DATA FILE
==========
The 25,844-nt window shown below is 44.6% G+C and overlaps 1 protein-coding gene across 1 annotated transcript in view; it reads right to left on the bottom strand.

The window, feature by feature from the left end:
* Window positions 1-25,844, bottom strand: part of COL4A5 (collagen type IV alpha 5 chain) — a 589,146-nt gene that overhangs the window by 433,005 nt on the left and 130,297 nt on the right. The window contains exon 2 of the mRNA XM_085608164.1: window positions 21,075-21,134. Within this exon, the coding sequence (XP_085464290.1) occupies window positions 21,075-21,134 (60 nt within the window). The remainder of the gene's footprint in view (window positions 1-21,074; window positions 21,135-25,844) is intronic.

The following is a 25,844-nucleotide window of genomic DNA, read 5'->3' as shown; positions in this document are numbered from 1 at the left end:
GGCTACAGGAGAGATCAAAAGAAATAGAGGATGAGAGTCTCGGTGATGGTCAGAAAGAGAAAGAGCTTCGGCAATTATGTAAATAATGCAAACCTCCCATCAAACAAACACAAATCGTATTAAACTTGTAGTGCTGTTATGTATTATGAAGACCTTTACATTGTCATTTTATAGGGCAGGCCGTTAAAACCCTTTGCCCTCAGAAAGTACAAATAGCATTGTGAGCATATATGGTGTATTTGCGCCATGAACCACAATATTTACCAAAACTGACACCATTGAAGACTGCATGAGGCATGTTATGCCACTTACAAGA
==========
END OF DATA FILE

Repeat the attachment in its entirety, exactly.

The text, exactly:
The 25,844-nt window shown below is 44.6% G+C and overlaps 1 protein-coding gene across 1 annotated transcript in view; it reads right to left on the bottom strand.

The window, feature by feature from the left end:
* Window positions 1-25,844, bottom strand: part of COL4A5 (collagen type IV alpha 5 chain) — a 589,146-nt gene that overhangs the window by 433,005 nt on the left and 130,297 nt on the right. The window contains exon 2 of the mRNA XM_085608164.1: window positions 21,075-21,134. Within this exon, the coding sequence (XP_085464290.1) occupies window positions 21,075-21,134 (60 nt within the window). The remainder of the gene's footprint in view (window positions 1-21,074; window positions 21,135-25,844) is intronic.

The following is a 25,844-nucleotide window of genomic DNA, read 5'->3' as shown; positions in this document are numbered from 1 at the left end:
GGCTACAGGAGAGATCAAAAGAAATAGAGGATGAGAGTCTCGGTGATGGTCAGAAAGAGAAAGAGCTTCGGCAATTATGTAAATAATGCAAACCTCCCATCAAACAAACACAAATCGTATTAAACTTGTAGTGCTGTTATGTATTATGAAGACCTTTACATTGTCATTTTATAGGGCAGGCCGTTAAAACCCTTTGCCCTCAGAAAGTACAAATAGCATTGTGAGCATATATGGTGTATTTGCGCCATGAACCACAATATTTACCAAAACTGACACCATTGAAGACTGCATGAGGCATGTTATGCCACTTACAAGA